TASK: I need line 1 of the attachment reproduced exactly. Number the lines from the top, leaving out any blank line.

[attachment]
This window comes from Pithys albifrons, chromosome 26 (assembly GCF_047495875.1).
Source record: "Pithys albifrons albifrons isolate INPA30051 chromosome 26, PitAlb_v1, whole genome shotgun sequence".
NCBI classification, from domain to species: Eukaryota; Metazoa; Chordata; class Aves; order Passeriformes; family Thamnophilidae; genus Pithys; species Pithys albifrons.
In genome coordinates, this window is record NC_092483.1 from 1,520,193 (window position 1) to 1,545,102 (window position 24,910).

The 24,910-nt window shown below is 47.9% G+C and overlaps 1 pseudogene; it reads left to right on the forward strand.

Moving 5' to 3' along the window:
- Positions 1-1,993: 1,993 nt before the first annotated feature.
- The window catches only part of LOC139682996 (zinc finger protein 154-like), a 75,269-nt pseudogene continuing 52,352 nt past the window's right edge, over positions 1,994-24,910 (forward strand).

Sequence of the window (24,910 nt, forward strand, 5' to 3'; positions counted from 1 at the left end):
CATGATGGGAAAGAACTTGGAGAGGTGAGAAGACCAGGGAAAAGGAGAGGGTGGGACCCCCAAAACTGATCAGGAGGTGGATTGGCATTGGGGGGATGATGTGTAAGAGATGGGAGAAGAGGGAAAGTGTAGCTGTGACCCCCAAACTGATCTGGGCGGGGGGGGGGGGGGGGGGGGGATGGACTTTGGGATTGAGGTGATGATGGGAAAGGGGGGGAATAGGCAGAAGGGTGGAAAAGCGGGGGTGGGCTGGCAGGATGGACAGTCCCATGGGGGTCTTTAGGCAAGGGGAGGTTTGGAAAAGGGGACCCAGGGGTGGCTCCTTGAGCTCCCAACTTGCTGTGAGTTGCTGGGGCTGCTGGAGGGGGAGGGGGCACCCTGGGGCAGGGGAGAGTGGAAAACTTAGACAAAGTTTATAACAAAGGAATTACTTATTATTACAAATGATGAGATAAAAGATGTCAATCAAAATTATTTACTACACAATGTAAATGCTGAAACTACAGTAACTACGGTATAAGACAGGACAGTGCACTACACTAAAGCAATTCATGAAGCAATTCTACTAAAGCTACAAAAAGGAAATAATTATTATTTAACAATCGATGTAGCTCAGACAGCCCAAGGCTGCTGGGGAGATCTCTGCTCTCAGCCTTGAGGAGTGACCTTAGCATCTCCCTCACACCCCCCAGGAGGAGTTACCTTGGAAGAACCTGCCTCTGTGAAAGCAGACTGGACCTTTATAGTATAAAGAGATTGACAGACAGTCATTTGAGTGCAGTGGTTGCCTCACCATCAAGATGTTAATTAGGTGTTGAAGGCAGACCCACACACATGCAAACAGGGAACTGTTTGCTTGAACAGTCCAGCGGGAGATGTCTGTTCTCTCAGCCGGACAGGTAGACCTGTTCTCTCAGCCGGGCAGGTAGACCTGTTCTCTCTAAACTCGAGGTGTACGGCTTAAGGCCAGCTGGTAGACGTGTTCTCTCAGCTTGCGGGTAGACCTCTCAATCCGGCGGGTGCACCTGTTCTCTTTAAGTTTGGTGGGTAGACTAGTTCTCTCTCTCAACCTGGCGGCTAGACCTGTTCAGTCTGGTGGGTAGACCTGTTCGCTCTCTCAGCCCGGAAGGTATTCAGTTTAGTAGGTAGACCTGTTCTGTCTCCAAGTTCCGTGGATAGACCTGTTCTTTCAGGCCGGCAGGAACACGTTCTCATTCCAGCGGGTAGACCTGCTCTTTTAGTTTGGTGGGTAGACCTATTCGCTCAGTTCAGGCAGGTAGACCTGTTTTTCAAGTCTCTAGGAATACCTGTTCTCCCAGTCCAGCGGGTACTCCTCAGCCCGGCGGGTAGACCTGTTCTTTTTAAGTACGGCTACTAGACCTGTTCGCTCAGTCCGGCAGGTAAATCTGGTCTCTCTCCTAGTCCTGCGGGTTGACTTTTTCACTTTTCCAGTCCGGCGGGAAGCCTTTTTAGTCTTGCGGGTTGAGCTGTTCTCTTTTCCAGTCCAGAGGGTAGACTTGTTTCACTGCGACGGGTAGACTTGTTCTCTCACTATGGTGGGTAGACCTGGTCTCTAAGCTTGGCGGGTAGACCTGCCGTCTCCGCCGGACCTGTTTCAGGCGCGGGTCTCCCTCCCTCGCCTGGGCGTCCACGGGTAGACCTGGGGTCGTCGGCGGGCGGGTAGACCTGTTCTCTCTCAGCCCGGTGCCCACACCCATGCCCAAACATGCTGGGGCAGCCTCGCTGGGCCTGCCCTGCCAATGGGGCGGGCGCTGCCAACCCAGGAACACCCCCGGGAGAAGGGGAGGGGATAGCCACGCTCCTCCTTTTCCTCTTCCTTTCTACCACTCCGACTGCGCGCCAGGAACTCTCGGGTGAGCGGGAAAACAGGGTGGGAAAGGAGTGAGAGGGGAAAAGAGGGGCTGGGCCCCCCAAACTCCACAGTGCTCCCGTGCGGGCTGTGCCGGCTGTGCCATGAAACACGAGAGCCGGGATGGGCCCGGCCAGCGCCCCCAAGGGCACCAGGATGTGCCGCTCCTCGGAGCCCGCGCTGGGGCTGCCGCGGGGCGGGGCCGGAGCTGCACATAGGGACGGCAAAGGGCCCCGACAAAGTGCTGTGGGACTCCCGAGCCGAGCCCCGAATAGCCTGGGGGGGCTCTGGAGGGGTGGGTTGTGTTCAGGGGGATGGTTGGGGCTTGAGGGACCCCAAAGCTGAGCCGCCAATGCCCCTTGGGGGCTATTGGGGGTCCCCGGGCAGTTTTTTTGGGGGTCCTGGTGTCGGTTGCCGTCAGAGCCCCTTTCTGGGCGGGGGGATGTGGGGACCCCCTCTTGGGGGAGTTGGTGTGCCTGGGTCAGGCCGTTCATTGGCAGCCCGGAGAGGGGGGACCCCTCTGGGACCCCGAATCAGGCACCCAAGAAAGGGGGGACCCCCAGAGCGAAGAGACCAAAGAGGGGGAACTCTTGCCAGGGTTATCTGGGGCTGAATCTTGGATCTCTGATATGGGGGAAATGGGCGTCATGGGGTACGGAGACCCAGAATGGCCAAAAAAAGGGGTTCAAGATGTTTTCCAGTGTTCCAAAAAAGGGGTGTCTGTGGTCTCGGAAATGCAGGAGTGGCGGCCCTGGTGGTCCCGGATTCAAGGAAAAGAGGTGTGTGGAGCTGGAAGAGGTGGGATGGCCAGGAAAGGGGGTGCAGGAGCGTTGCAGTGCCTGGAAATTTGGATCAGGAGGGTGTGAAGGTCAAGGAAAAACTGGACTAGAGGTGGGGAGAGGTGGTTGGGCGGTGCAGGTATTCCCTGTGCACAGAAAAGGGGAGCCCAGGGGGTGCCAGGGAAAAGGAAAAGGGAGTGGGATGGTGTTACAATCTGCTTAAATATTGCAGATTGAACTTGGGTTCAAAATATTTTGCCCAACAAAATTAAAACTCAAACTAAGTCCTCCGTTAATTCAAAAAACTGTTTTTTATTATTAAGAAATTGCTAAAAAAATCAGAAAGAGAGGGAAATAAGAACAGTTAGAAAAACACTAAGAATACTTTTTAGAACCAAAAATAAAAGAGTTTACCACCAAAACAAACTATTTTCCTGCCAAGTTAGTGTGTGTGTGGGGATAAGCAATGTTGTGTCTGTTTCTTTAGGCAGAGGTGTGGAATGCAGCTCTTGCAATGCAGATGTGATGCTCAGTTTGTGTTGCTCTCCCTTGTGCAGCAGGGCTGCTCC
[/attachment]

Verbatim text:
This window comes from Pithys albifrons, chromosome 26 (assembly GCF_047495875.1).